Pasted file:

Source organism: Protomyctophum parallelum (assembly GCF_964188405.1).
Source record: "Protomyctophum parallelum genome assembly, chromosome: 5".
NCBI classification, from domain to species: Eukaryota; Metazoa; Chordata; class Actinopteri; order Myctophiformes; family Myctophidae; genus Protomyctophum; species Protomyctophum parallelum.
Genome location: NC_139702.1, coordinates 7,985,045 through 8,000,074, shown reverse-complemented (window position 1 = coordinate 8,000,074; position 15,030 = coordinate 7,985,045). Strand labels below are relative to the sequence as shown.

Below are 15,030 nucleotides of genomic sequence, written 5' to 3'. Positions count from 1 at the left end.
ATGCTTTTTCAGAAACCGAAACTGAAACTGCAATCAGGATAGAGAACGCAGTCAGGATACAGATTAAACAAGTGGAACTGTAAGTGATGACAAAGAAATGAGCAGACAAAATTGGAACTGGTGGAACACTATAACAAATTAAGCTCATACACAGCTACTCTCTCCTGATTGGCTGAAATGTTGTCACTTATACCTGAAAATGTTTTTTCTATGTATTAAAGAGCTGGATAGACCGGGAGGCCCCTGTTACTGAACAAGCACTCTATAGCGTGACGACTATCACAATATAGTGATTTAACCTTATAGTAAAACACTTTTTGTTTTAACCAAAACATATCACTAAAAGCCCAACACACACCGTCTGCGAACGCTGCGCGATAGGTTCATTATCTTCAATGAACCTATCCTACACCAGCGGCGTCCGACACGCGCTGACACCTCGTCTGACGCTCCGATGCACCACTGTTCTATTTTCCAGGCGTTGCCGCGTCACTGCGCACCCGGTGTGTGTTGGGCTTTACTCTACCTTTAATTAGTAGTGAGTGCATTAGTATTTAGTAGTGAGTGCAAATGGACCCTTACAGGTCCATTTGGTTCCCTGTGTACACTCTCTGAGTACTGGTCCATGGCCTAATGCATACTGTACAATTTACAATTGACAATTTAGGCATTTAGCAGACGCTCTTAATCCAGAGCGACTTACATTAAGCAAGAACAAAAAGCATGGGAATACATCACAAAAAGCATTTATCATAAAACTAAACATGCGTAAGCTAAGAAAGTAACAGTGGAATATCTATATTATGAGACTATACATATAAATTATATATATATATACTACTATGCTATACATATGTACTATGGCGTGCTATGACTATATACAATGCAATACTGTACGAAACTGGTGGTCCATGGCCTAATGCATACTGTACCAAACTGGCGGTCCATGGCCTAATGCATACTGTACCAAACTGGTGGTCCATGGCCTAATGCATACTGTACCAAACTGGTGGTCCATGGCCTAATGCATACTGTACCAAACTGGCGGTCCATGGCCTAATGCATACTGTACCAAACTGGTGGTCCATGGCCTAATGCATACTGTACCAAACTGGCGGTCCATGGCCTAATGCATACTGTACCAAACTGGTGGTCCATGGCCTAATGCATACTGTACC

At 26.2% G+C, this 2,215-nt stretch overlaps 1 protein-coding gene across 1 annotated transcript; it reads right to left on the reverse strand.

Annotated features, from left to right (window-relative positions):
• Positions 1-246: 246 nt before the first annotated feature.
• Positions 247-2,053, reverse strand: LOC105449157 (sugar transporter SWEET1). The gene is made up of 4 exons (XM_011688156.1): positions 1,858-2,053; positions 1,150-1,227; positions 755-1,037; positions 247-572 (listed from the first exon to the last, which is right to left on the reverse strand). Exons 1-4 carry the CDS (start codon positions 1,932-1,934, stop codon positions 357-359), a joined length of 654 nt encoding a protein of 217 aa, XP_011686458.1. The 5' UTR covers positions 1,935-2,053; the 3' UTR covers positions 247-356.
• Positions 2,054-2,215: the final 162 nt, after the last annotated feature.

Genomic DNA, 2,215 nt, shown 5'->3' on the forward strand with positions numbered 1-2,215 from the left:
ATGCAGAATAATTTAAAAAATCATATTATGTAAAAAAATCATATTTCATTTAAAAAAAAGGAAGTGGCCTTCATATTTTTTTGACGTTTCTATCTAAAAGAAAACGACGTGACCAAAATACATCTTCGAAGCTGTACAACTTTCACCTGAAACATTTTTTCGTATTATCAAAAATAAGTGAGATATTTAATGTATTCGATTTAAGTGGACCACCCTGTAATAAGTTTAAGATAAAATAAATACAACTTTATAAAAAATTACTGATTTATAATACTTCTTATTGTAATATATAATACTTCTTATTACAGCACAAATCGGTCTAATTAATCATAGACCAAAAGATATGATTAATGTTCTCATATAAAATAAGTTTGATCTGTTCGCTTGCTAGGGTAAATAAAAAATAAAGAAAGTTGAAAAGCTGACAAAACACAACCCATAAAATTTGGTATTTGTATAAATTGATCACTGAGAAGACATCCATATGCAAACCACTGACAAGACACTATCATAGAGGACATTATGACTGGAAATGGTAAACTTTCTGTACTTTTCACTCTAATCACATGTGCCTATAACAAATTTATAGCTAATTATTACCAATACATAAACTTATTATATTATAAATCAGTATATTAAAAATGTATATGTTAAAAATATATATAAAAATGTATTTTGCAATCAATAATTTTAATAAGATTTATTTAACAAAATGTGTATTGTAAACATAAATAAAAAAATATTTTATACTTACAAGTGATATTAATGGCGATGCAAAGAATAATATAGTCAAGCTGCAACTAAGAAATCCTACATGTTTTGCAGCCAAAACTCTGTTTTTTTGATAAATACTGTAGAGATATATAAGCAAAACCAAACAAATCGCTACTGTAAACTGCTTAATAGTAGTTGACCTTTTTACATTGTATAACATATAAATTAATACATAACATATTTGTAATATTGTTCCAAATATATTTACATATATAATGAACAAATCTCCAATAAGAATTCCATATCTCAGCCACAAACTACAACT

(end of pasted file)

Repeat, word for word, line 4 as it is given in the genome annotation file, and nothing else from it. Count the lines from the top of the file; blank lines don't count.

Genome location: NC_139702.1, coordinates 7,985,045 through 8,000,074, shown reverse-complemented (window position 1 = coordinate 8,000,074; position 15,030 = coordinate 7,985,045). Strand labels below are relative to the sequence as shown.